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Screening and early diagnosis: Prostate cancer

Dr Alison Round and Professor David Weller discuss the benefits of prostate cancer screening and PSA tests

Dr Alison Round and Professor David Weller discuss the benefits of prostate cancer screening and PSA tests


The natural history of prostate cancer is not well understood, and can vary greatly from aggressive invasive disease to very indolent tumours that do not contribute to morbidity and mortality.

By the age of 80, 60-70 per cent of men will have some cancer cells in their prostate, yet only 4 per cent will die of prostate cancer.

The number of deaths from prostate cancer in the UK has remained relatively stable over the past 15 years despite a doubling in incidence. In broad terms, a 50-year-old male has, over a lifetime, a 10 per cent chance of being diagnosed with prostate cancer, with a 4 per cent chance of death from it.

The introduction of prostate cancer screening would increase the chance of a lifetime diagnosis to about 20 per cent, but there is no good evidence that there would be any reduction in the risk of death. At present, about 8 per cent of cancers in the UK are diagnosed as a result of asymptomatic testing; in countries where prostate specific antigen (PSA) testing is much more widespread, about 30-75 per cent of cancers are identified through this route.

The increase in incidence is largely attributable to the increase in PSA testing, which is being used in some places as a screening tool even though no screening programme is in place in the UK.

Instead, there is a prostate cancer risk management programme, which indicates that PSA testing can be performed, provided the man fully understands the lack of good-quality evidence for the risks and benefits of testing.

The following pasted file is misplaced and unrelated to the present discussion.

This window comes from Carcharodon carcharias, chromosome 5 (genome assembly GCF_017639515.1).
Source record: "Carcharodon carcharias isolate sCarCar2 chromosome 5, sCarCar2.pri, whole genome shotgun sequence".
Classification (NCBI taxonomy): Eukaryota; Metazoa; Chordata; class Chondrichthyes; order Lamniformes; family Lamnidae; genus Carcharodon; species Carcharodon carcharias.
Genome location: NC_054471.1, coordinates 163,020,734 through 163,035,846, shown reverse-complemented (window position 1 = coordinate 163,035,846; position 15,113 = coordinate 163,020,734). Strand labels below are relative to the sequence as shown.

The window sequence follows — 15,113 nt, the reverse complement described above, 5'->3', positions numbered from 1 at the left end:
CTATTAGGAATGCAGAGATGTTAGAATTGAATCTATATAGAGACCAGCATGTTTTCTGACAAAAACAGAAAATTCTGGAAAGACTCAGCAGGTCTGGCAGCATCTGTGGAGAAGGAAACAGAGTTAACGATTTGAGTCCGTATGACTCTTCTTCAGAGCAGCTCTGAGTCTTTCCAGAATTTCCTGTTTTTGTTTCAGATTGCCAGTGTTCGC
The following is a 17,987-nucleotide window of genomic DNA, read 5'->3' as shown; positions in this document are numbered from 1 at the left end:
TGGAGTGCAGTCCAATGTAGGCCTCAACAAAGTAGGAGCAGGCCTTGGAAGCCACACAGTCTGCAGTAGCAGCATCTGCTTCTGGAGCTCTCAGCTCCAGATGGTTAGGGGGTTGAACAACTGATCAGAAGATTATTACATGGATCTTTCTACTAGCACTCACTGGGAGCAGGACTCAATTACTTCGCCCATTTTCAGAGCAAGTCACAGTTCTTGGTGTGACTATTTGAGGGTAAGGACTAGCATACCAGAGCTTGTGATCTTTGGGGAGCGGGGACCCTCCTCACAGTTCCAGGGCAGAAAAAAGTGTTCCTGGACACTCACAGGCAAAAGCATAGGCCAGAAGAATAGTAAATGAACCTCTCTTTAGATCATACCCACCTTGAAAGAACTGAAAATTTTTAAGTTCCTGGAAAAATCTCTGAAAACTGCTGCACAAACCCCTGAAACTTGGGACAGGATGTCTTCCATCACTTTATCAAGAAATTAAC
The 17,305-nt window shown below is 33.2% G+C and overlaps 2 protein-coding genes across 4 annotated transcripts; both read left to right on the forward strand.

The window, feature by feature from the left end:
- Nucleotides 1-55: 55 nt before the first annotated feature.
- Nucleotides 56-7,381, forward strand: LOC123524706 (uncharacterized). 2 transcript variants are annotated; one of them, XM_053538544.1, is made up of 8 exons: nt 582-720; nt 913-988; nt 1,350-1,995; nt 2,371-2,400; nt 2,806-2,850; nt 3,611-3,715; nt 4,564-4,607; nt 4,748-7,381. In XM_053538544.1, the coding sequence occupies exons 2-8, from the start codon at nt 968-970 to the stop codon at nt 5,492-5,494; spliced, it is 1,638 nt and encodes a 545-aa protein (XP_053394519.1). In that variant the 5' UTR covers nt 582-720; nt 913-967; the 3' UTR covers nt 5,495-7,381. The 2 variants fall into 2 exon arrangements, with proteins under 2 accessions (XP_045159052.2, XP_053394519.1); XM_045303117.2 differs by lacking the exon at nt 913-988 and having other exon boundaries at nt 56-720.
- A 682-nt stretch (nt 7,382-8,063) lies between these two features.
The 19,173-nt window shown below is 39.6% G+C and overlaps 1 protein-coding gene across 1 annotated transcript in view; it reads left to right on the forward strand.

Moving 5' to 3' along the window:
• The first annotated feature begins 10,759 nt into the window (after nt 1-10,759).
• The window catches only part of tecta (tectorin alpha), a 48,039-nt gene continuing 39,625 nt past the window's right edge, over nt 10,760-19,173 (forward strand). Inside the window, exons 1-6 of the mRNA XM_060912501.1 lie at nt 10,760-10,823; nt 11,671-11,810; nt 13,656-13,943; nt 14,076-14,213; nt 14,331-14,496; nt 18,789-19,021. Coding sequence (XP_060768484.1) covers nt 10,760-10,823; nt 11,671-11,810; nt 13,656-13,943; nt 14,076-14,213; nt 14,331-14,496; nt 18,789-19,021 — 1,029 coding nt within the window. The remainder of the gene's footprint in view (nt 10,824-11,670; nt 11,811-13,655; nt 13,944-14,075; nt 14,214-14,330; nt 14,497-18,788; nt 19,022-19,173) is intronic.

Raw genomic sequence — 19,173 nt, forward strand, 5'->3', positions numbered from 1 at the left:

Within this programme, there should be a standardised pathway for men whose test result is above the threshold. The sensitivity of PSA (using a threshold level of 4ng/ml) is about 70 per cent, so an elevated PSA is not diagnostic of cancer.

An ultrasound-guided prostate biopsy is required to establish the diagnosis. This may miss the tumour and is itself only about 80 per cent sensitive. A large randomised study of prostate screening and treatment (the CAP and ProtecT trials) is under way in the UK.

Risk factors and advances

There is a genetic component to prostate cancer. The risk rises if relatives are diagnosed at an early age; with three affected relatives, the risk is raised seven to 10 times. African-American men have about twice the risk of white men. However, even with a strong genetic risk, active case finding is not recommended in the UK. There is no fundamental link with BPH, although men with BPH often have a PSA test, revealing a cancer.

  • Alison Round is a GP in Tiverton, DevonDavid Weller is a GP in Edinburgh and professor of general practice at the University of Edinburgh

This article is an extract from Cancer Diagnosis in Primary Care, edited by W Hamilton and T J Peters, ISBN 978-0-443-10367-4, published by Churchill Livingstone Elsevier, price £19.99. To order a copy visit www.elsevierhealth.com or phone 01865 474000.

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